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  • Why the bitcoin boom might represent a huge energy issue

    Jun 26, 2019

    The first time I heard the word “Bitcoin” was about one year ago, when the Internet was flooded with  articles and news regarding this new cryptocurrency. As soon as I could, I started to gather information in order to understand the reason for  the massive returns earned by people who had invested in Bitcoin. Everything seemed great, until I discovered an alarming aspect: Bitcoin creation requires a huge amount of energy. Namely,  (Digiconomist, December 2018) shows that it consumes more energy than some European countries do in a year. 


    Everyone has surely heard the word Bitcoin, but what is it really? It is a peer-to-peer cryptocurrency (digital currency) mainly used for monetary transactions on the Internet. Peer-to-peer (P2P) is a decentralized communications model in which each party has the same capabilities and either party can initiate a communication session. The interesting thing is that Bitcoins are intrinsically valueless, and their only value  is derived from the value placed in them by the people who trade them (O’Dwyer & Malone, 2014). Although Bitcoins have existed since 2009, only one year later someone decided to sell theirs for the first time – swapping 10,000 of them for two pizzas. Since they have had  a very low value, no one showed any sort of interest until 2017. In 2017 major investors started purchasing them consistently, attracted by an increasing number of users.  They probably had not imagined that investing in Bitcoins would be the most successful “risk” of their life: in March 2017 Bitcoin’s total market value reached 20 billion USD. This stratospheric number led many central banks to start exploring the adoption of cryptocurrency and blockchain technologies for retail and large-value payments (Chiu & Koeppl, 2017).  An amusing fact is that if the very first buyer had kept  those 10,000 Bitcoins, he would have become rich after several years. In December 2017  they would have been worth more than $100 million (Marr, 2017).


    How does it work? The backbone of this cryptocurrency is “mining”, a misleading word that has nothing to do with digging out coins from the ground. Technically speaking, mining is a process where valid transactions are collected into blocks added to a ledger, forming a blockchain. Adding a block is a challenging computational task, consisting of finding a signature which links the transactions in the block to the previous blocks. This is done  by solving a complex mathematical puzzle that is part of the Bitcoin code, and by including the answer in the block. More technically, the solution is to find a number that, when combined with the data in the block and passed through a hash function, produces a result that is within a certain range (Acheson, 2018). The reward for the member of the peer-to-peer network who solves the puzzle is the possibility to earn Bitcoins.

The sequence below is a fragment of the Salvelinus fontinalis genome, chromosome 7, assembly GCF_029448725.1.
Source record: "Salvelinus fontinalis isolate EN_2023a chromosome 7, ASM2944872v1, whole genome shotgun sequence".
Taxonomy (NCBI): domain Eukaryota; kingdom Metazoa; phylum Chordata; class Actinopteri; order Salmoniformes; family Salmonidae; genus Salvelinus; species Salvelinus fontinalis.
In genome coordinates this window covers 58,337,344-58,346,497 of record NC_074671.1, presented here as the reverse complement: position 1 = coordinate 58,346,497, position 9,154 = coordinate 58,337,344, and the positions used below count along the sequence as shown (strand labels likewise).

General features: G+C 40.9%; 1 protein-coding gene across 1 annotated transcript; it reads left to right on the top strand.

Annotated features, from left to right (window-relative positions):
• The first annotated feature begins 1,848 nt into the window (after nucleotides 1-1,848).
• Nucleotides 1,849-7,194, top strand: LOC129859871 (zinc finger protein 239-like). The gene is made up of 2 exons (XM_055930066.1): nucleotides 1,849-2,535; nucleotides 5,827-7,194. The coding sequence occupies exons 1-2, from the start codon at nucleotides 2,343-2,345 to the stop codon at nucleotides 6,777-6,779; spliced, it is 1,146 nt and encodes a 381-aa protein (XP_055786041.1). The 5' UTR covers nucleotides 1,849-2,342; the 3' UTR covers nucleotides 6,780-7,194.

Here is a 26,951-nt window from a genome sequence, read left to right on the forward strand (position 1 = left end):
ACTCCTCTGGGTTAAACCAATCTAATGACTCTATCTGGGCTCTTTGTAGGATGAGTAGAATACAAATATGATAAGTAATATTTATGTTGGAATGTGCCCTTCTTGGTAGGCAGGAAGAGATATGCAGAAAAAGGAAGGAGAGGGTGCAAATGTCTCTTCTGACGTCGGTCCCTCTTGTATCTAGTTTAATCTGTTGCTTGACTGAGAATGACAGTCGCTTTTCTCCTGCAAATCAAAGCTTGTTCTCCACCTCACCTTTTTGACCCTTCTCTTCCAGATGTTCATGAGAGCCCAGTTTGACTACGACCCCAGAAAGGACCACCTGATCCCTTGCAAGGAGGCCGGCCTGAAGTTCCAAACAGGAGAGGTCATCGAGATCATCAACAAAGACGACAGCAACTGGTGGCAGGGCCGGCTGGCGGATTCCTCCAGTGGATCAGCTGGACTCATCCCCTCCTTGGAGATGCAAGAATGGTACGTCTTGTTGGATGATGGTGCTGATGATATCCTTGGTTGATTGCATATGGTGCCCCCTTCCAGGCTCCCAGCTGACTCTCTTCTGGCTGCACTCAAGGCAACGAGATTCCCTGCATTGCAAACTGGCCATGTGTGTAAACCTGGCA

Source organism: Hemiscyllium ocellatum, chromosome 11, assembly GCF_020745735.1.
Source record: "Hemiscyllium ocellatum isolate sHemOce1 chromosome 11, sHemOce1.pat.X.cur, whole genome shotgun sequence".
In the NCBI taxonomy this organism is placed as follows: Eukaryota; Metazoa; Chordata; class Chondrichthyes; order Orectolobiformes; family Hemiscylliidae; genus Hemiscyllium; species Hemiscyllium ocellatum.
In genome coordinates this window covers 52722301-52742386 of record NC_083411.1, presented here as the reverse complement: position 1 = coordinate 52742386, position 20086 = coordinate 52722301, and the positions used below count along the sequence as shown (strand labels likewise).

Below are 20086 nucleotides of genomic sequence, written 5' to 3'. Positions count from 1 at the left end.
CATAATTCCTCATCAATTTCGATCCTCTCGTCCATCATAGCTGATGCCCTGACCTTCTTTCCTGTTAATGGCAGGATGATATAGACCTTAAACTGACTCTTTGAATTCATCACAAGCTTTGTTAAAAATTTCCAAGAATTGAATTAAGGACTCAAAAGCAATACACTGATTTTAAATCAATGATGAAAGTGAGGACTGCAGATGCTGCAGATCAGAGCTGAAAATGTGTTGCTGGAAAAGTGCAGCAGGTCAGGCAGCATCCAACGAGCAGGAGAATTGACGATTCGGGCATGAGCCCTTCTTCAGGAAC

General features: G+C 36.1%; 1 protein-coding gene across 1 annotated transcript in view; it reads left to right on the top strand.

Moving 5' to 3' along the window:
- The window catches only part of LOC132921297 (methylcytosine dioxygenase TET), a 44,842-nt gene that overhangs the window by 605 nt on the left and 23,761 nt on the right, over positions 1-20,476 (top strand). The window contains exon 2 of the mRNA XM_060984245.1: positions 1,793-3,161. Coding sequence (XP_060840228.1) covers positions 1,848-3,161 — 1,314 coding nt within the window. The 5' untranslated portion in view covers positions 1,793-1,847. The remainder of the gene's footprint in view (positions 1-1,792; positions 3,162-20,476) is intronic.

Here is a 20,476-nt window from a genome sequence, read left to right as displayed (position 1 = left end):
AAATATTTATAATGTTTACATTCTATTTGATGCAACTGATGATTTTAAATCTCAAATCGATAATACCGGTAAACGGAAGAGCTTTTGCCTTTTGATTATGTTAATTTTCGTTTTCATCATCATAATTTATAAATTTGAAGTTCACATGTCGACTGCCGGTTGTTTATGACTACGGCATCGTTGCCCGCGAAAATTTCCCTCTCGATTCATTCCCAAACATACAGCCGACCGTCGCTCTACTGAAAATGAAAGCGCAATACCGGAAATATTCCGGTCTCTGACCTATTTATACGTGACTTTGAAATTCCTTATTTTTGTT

Energy and environment. The worrisome part comes when we focus on the relationship between energy and Bitcoins. This complex method, based on the use of massive computational power, has the consequence of  consuming an enormous amount of energy. Currently Bitcoin’s annual energy consumption is higher than that of several countries, as shown in Figure 1.

    Figure 1 Energy consumption by country (Digiconomist, December 2018).


    Surprisingly, if Bitcoin was a country, its energy consumption would be ranked between Bangladesh’ and Israel’s! An important consideration should be, how much does this consumption affect the environment.
    According to experts, if Bitcoin’s rate of adoption follows that of other widely  used technologies, it could create an electricity demand capable of single handedly producing enough emissions to exceed 2°C of global warming in just a few decades (Mora, et al., 2018). More precisely, it was estimated that in 2017 the total  carbon dioxide emissions  (CO2) due to the mining of Bitcoins reached 69 million tons, which is almost the amount produced by 15 million passenger vehicles driven for one year. This amount is impressive if you consider that Bitcoin’s share of the global annual cashless transactions was only 0.033%. It is incredibly shocking that the goal of mitigating greenhouse gas emissions and keeping anthropogenic global warming within 2°C to avoid the impacts of catastrophic climate hazards, ratified by leaders from 176 countries in the Paris Agreement, could be literally destroyed by one single cryptocurrency!